Introduction To Federal Felonies
A federal felony charge is no joke – once a crime becomes a felony the likelihood of escaping without doing serious jail time becomes much less unlikely. If you or a loved one have been, or think you may be charged with a federal felony, you need to be as knowledgeable as possible so you can move forward to fight the charges properly. This article outlines everything you need to know about federal felony charges.
Federal Charges vs State Charges: What’s the Difference?
Federal charges are charges for crimes that are have broken a law on the federal level. In other words, there are certain laws the United States Congress has defined that help keeps US citizens safe. There are some crimes that must be prosecuted in the Federal District Court because it is automatically in their jurisdiction.
Other crimes are offenses under both federal and state law, so it’s up to the state to decide whether or not they wish to pursue prosecution in the Federal District Court or the State Court.
State charges are those that have violated state law and will be heard in the State Court. These charges typically come with a lesser sentence than federal charges, due to the severity of the crime.
What Does Federal Criminal Prosecution Look Like?
If someone is charged with a federal crime, these are the steps their case will typically take:
- Arrest – the alleged offender will be arrested, or a warrant will be issued for their arrest. The warrant for arrest will be based on a Complaint or an Indictment.
- Initial Court Appearance – As soon as possible after the arrest, the alleged offender will have an Initial Appearance with a Magistrate Judge. They will advise the accused of their rights, and find out if they will have an attorney or be appointed a public defender. A federal prosecutor (known as the Assistant United States Attorney) may ask for the alleged offender to be detained.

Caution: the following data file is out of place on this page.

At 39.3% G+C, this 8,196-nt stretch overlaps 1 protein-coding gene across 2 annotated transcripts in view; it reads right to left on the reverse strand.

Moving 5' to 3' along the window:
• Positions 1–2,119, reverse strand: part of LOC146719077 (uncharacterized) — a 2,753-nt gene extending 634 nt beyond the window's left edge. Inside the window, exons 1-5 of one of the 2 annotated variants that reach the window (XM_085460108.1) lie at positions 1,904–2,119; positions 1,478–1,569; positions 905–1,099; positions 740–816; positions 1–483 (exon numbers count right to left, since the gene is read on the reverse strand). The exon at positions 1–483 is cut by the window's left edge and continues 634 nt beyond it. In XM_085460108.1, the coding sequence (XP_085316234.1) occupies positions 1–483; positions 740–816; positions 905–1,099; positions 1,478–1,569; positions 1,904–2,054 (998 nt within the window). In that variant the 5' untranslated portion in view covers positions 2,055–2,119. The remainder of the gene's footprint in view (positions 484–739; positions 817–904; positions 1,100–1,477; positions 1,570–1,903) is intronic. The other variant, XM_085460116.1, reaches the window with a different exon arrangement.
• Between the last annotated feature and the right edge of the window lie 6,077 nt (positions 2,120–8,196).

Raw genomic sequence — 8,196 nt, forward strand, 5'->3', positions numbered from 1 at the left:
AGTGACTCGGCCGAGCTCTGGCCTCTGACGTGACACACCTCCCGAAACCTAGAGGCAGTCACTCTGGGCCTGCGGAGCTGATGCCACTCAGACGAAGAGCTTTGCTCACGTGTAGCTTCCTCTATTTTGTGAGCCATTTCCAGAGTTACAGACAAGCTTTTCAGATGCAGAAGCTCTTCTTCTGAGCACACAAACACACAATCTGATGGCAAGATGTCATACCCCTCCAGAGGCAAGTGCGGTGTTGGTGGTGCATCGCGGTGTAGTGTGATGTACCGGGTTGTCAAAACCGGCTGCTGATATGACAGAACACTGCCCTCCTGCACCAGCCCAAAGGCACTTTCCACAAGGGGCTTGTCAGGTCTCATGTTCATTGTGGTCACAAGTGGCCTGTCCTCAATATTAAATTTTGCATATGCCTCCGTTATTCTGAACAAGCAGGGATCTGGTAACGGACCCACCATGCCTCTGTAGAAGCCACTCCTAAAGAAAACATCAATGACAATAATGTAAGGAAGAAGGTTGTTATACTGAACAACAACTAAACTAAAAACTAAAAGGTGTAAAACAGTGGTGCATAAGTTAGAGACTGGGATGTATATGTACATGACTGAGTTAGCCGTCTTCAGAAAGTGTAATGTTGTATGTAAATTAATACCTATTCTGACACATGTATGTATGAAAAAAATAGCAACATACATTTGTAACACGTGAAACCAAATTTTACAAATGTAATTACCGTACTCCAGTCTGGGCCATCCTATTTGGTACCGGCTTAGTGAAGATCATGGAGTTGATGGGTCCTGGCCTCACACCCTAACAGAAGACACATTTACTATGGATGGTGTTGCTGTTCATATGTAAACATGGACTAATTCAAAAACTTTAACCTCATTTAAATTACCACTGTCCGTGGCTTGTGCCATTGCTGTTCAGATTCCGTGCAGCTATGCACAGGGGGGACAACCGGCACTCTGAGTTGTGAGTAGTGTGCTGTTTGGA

- Detention Hearing – if the alleged offender is detained, a Detention Hearing must be heard within three working days to decide whether or not there is evidence that the accused is a danger to the community or likely to flee. They may be released pending trial or detained until trial.
- Preliminary Hearing – If arrested on a Complaint, the alleged offender has the right to a Preliminary Hearing within 10 days, in which probable cause will be established and it will be decided if the case should go to a grand jury. (If arrested on Indictment, this isn’t necessary.)
- Grand Jury – The final decision to prosecute a federal case is up to a grand jury of randomly selected citizens within that jurisdiction.
- Indictment Sought – the Assistant US Attorneys appear before the jury to establish probable cause.
- Indictment Returned – if the grand jury believes the evidence presented does establish probable cause, it issues an indictment against the accused. If it doesn’t, a No Bill is returned.
- Arraignment – within 10 days of Indictment an Arraignment must take place before a Magistrate Judge. The defendant is read their charges and advised of their rights. They enter their plea (guilty or not guilty).
- Plea Agreement – if pleaded not guilty, a trial takes place until a Plea Agreement is reached between the Assistant US Attorney and the defense attorney.